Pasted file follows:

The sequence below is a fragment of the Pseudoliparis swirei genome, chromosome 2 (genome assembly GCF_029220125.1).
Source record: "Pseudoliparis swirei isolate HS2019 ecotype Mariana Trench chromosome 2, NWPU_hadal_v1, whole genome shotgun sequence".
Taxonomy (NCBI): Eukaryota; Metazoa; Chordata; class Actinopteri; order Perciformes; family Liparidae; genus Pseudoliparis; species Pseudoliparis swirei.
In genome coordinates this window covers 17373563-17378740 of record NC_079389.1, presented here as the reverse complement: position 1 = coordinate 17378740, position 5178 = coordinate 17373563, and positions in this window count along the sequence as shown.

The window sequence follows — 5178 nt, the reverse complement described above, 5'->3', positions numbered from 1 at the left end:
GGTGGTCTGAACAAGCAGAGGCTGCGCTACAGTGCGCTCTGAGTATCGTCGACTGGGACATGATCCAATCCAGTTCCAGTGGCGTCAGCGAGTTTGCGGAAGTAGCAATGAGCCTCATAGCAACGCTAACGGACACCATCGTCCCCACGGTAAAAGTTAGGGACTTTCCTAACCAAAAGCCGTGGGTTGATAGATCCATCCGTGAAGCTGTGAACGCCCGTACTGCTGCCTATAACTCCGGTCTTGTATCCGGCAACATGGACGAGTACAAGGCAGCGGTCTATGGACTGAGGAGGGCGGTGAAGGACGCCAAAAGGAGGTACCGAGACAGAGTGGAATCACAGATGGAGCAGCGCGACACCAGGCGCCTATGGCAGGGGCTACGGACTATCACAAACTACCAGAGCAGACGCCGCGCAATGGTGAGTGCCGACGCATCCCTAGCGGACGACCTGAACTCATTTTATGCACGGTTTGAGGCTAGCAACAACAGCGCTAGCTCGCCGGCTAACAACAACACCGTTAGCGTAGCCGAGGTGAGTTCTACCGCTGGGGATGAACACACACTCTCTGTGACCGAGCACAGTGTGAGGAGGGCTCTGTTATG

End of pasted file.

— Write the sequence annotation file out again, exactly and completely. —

The sequence below is a fragment of the Pseudoliparis swirei genome, chromosome 2 (genome assembly GCF_029220125.1).
Source record: "Pseudoliparis swirei isolate HS2019 ecotype Mariana Trench chromosome 2, NWPU_hadal_v1, whole genome shotgun sequence".
Taxonomy (NCBI): Eukaryota; Metazoa; Chordata; class Actinopteri; order Perciformes; family Liparidae; genus Pseudoliparis; species Pseudoliparis swirei.
In genome coordinates this window covers 17373563-17378740 of record NC_079389.1, presented here as the reverse complement: position 1 = coordinate 17378740, position 5178 = coordinate 17373563, and positions in this window count along the sequence as shown.

The window sequence follows — 5178 nt, the reverse complement described above, 5'->3', positions numbered from 1 at the left end:
GGTGGTCTGAACAAGCAGAGGCTGCGCTACAGTGCGCTCTGAGTATCGTCGACTGGGACATGATCCAATCCAGTTCCAGTGGCGTCAGCGAGTTTGCGGAAGTAGCAATGAGCCTCATAGCAACGCTAACGGACACCATCGTCCCCACGGTAAAAGTTAGGGACTTTCCTAACCAAAAGCCGTGGGTTGATAGATCCATCCGTGAAGCTGTGAACGCCCGTACTGCTGCCTATAACTCCGGTCTTGTATCCGGCAACATGGACGAGTACAAGGCAGCGGTCTATGGACTGAGGAGGGCGGTGAAGGACGCCAAAAGGAGGTACCGAGACAGAGTGGAATCACAGATGGAGCAGCGCGACACCAGGCGCCTATGGCAGGGGCTACGGACTATCACAAACTACCAGAGCAGACGCCGCGCAATGGTGAGTGCCGACGCATCCCTAGCGGACGACCTGAACTCATTTTATGCACGGTTTGAGGCTAGCAACAACAGCGCTAGCTCGCCGGCTAACAACAACACCGTTAGCGTAGCCGAGGTGAGTTCTACCGCTGGGGATGAACACACACTCTCTGTGACCGAGCACAGTGTGAGGAGGGCTCTGTTATG